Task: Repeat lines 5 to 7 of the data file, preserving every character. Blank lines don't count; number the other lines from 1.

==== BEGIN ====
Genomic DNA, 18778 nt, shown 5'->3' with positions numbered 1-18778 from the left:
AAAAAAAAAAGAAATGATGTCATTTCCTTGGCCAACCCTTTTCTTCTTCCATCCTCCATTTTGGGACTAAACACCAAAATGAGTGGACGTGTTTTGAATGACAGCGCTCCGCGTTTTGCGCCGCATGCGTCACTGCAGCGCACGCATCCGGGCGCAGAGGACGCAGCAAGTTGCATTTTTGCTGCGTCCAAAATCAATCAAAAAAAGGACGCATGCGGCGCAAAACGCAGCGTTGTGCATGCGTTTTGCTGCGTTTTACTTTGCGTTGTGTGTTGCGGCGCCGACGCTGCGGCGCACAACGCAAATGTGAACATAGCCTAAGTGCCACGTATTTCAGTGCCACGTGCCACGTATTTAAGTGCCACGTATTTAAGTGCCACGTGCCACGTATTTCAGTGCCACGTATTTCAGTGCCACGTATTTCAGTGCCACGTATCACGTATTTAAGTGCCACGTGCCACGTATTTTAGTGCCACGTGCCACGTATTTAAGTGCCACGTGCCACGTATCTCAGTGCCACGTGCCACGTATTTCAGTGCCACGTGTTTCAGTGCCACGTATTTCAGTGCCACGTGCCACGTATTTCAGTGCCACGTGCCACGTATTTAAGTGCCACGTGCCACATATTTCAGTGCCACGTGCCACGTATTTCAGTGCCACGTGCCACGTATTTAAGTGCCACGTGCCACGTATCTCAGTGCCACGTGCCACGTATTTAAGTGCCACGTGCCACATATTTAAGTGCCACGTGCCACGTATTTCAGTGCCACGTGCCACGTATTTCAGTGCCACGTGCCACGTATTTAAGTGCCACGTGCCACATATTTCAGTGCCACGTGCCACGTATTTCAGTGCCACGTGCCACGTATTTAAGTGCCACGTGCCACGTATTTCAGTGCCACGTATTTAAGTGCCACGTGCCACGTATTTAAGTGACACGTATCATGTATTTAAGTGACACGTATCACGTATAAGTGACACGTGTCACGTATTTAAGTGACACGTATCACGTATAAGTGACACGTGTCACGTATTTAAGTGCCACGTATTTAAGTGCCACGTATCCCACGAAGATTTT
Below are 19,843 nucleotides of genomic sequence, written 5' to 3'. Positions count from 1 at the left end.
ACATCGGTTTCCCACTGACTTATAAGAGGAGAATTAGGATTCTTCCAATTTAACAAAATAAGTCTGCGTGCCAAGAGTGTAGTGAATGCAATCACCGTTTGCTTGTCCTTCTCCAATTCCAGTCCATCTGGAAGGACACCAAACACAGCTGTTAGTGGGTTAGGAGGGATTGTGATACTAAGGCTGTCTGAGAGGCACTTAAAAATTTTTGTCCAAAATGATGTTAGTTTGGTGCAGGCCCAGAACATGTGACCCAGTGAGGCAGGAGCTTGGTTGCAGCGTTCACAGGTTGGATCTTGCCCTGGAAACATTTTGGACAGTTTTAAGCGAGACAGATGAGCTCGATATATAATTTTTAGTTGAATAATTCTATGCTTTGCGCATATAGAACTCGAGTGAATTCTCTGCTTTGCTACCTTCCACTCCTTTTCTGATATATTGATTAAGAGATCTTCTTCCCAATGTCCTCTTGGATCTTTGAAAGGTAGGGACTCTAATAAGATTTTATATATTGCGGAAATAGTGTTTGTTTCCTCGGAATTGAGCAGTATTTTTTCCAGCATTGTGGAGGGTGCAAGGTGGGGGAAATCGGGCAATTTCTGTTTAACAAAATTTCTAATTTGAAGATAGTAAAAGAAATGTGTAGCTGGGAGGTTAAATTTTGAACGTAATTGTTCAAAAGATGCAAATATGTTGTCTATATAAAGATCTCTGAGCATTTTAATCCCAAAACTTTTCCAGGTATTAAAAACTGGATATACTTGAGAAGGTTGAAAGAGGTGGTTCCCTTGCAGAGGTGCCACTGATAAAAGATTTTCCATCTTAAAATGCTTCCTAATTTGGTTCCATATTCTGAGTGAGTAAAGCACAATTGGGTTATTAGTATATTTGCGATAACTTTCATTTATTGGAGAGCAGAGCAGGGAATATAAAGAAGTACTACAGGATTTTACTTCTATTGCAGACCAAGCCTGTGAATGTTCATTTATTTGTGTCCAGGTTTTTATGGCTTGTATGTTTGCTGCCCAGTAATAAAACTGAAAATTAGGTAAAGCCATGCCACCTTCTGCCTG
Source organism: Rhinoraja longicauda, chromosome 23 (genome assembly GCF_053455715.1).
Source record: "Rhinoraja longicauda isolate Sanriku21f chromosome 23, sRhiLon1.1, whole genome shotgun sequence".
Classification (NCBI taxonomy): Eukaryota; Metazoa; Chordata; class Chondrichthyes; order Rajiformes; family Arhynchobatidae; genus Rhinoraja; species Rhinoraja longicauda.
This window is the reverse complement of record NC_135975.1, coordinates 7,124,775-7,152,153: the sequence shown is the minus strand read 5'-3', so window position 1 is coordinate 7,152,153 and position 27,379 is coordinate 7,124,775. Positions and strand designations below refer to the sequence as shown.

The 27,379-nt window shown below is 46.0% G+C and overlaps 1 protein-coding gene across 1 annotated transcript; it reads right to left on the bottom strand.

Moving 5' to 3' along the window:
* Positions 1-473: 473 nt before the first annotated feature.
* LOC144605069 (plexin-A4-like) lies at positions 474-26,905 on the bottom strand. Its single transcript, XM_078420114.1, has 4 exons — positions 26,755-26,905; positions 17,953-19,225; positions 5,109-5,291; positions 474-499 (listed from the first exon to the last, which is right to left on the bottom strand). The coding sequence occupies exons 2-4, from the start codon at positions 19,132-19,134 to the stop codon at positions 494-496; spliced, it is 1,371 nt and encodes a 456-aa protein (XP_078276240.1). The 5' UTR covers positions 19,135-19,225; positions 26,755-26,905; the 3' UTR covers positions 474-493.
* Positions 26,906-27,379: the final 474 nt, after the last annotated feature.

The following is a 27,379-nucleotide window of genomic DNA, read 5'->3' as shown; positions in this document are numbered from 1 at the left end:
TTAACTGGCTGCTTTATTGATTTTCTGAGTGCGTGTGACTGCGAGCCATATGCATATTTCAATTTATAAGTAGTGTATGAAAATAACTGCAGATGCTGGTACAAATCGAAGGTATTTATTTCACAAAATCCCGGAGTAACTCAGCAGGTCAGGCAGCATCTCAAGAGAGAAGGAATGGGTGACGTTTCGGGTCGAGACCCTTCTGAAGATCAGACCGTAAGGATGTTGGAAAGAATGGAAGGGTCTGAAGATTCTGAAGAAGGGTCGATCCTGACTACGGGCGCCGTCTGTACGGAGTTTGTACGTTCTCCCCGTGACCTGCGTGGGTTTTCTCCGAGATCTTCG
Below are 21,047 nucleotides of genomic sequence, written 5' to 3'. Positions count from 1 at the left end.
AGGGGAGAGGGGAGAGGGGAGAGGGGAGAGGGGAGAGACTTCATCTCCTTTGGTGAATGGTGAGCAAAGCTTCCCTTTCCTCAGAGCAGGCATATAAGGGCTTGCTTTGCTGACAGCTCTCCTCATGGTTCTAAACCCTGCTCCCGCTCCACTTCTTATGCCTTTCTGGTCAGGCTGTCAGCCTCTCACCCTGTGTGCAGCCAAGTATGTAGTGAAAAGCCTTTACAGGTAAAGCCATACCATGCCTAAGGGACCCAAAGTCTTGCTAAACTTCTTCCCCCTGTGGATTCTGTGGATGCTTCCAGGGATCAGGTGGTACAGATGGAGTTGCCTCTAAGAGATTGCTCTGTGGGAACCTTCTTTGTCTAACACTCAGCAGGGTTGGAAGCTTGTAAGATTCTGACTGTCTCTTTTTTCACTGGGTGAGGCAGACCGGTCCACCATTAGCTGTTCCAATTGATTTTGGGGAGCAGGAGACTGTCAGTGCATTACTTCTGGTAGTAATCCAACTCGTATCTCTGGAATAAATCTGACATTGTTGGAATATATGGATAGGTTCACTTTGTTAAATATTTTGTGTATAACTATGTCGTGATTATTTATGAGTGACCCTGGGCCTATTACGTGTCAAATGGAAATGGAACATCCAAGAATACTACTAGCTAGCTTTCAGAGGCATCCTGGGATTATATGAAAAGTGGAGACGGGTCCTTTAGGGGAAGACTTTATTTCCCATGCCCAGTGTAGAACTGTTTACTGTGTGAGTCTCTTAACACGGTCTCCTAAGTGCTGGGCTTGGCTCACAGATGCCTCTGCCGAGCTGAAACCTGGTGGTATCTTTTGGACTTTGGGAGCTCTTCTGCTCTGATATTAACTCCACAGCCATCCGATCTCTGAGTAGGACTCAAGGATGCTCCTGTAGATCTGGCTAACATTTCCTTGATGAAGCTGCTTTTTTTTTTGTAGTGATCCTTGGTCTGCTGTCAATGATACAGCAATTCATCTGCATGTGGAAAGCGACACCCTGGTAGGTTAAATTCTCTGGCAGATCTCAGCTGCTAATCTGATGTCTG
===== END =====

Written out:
Source organism: Rhinoraja longicauda, chromosome 23 (genome assembly GCF_053455715.1).
Source record: "Rhinoraja longicauda isolate Sanriku21f chromosome 23, sRhiLon1.1, whole genome shotgun sequence".
Classification (NCBI taxonomy): Eukaryota; Metazoa; Chordata; class Chondrichthyes; order Rajiformes; family Arhynchobatidae; genus Rhinoraja; species Rhinoraja longicauda.